(b) A dispute will be meditated by a qualified mediator as defined at § 614.2(n).
(c) The parties will have 30 days from the date of the first mediation session to reach a settlement agreement. This date can be extended upon agreement of the parties. The mediator will notify the State Conservationist whether the parties have reached an agreement.
(d) Settlement agreement reached during, or as a result of, the mediation process must be in writing, signed by all parties to the mediation, and comply with the statutory and regulatory provisions and policies governing the program. In addition, the participant must waive all appeal and judicial rights as to the issues resolved by the settlement agreement.
(e) At the outset of mediation, the parties must agree to mediate in good faith. NRCS demonstrates good faith in the mediation process by, among other things:
(1) Designating an NRCS representative in the mediation;
(2) Making pertinent records available for review and discussion during the mediation; and
(3) To the extent the NRCS representative does not have authority to bind the agency, directing the NRCS representative to forward, in a timely manner, any written agreement proposed in mediation to the appropriate NRCS official for consideration.
(f) Mediator impartiality.
(1) No person may serve as mediator in an adverse program dispute who has previously served as an advocate or representative for any party in the mediation.
(2) No person serving as mediator in an adverse program dispute may thereafter serve as an advocate for a participant in any other proceeding arising from or related to the mediated dispute including, without limitation, representation of a mediation participant before an administrative appeals entity of USDA or any other Federal agency.
(g) Confidentiality. Mediation is a confidential process except for those limited exceptions permitted by the Administrative Dispute Resolution Act at 5 U.S.C. 574. As a condition of participation, the participants and any interested parties joining the mediation must agree to the confidentiality of the mediation process. The mediator will not testify in administrative or judicial proceedings concerning the issues discussed in mediation, nor submit any report or record of the mediation discussions, other than the mediation agreement or the mediation report, except as required by law.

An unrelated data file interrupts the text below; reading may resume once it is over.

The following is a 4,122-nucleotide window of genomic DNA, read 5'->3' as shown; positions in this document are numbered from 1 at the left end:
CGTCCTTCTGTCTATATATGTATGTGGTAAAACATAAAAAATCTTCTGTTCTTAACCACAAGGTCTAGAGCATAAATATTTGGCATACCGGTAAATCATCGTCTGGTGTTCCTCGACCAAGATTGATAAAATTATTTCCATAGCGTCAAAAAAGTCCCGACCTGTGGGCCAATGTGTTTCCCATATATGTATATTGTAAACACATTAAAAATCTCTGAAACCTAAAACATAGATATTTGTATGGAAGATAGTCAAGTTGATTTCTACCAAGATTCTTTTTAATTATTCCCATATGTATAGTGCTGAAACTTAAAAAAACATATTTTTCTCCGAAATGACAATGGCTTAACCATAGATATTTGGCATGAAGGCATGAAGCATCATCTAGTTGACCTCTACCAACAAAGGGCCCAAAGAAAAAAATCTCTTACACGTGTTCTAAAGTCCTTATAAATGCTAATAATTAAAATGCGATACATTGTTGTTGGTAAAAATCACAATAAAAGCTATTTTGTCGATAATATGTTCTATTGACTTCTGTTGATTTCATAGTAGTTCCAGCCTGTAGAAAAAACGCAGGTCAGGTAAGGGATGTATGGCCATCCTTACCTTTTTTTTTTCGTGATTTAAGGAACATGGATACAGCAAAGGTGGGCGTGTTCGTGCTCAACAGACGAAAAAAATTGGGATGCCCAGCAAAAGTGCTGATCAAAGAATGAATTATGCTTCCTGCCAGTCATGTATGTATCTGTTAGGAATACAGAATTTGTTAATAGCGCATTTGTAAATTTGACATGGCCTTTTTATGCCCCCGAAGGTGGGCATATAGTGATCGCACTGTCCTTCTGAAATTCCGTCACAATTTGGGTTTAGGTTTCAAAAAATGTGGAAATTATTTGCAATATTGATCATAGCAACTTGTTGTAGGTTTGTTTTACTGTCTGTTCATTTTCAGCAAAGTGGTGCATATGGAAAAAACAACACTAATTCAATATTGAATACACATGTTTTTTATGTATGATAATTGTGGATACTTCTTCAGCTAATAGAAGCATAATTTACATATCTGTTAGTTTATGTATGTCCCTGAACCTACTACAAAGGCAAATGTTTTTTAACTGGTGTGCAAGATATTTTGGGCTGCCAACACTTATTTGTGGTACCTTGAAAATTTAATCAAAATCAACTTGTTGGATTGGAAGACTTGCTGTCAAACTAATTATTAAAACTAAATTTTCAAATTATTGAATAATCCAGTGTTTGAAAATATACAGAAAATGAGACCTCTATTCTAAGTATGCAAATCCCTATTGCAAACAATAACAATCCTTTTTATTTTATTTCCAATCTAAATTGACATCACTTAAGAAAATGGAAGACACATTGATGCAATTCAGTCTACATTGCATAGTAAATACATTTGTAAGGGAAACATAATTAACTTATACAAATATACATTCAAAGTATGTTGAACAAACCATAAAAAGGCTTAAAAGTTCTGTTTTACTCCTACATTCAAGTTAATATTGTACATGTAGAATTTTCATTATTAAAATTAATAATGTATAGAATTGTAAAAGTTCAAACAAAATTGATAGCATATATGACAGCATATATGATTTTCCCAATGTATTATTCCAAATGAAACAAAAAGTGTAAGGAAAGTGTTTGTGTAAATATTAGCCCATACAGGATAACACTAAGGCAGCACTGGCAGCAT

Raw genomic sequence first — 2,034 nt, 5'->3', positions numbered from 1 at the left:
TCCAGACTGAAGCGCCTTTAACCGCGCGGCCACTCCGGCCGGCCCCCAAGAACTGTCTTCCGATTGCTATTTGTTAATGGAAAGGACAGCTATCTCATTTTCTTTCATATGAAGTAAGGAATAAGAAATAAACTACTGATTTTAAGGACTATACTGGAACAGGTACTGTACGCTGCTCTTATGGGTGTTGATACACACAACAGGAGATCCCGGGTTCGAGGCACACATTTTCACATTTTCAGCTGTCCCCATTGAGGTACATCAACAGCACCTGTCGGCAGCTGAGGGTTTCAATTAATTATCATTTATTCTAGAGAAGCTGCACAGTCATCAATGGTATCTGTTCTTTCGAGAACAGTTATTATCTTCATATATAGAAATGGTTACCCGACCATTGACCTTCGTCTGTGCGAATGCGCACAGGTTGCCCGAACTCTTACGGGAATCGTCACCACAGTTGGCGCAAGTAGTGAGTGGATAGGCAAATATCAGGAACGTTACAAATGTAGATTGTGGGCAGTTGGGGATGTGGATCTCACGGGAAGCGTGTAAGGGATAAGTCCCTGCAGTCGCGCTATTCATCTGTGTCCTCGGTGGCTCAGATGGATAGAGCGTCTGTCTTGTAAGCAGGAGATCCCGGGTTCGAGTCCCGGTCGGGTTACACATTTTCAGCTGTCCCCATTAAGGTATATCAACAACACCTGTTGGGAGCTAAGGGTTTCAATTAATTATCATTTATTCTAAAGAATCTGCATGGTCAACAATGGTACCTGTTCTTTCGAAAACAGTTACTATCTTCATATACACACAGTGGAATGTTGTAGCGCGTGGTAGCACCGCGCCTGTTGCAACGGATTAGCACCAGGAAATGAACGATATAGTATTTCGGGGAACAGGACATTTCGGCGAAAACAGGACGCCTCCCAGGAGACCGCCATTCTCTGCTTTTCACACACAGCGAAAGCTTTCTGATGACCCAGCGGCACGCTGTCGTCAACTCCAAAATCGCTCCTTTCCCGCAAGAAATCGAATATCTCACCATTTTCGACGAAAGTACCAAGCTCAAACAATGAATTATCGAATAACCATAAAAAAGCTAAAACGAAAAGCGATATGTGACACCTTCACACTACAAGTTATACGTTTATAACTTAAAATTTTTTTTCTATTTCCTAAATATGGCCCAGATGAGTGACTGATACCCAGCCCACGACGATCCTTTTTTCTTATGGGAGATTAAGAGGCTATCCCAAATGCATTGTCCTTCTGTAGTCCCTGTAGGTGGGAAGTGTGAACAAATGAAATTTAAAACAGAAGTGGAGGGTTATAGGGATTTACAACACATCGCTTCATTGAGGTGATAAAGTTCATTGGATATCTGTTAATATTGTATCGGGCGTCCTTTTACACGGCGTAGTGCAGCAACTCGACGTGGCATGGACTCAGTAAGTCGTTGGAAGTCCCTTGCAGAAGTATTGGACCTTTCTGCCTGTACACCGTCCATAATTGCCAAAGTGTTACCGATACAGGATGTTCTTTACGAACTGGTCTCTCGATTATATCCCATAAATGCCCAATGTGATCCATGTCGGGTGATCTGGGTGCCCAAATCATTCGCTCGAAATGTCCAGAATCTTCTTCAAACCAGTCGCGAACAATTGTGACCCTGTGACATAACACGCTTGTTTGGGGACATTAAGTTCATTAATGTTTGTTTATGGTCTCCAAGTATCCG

(a) No recordings will be made of any informal hearing conducted under § 614.9. In order to obtain an official record of a hearing, a participant may obtain a verbatim transcript as provided in paragraph (b) of this section.
(b) Any party to an informal hearing appeal under § 614.9 may request that a verbatim transcript is made of the hearing proceedings and that such transcript is made the official record of the hearing. The party requesting a verbatim transcript must pay for the transcription service and provide a copy of the transcript to NRCS at no charge.
If NRCS states that a decision is not adverse to the individual participant, and thus, no right to appeal exists, NRCS will notify the participant that he may seek review of that determination from the NAD Director.
(a) The word “days” as used in this final rule means calendar days, unless specifically stated otherwise.
(b) Deadlines for any action under this part, including deadlines for filing and decisions which fall on a Saturday, Sunday, Federal holiday, or other day on which the relevant NRCS office is closed during normal business hours, will be extended to close of business the next working day.
(a) No later than 30 days after a NAD determination becomes a final administrative decision of USDA, NRCS will implement the determination.
(b) Biannually, NRCS must file a report on the status of implementation of final administrative determinations in accordance with section 14009 of the 2008 Farm Bill.
When an appeal is filed under this part, NRCS will notify any third party whose interests may be affected of the right to participate as an appellant in the appeal. If the third party declines to participate, then NRCS' decision will be binding as to that third party as if the party had participated. If a formal hearing is conducted by NAD, third party issues will be decided by NAD.
A participant must receive a final determination from NAD pursuant to 7 CFR part 11 prior to seeking judicial review in any U.S. District Court of competent jurisdiction.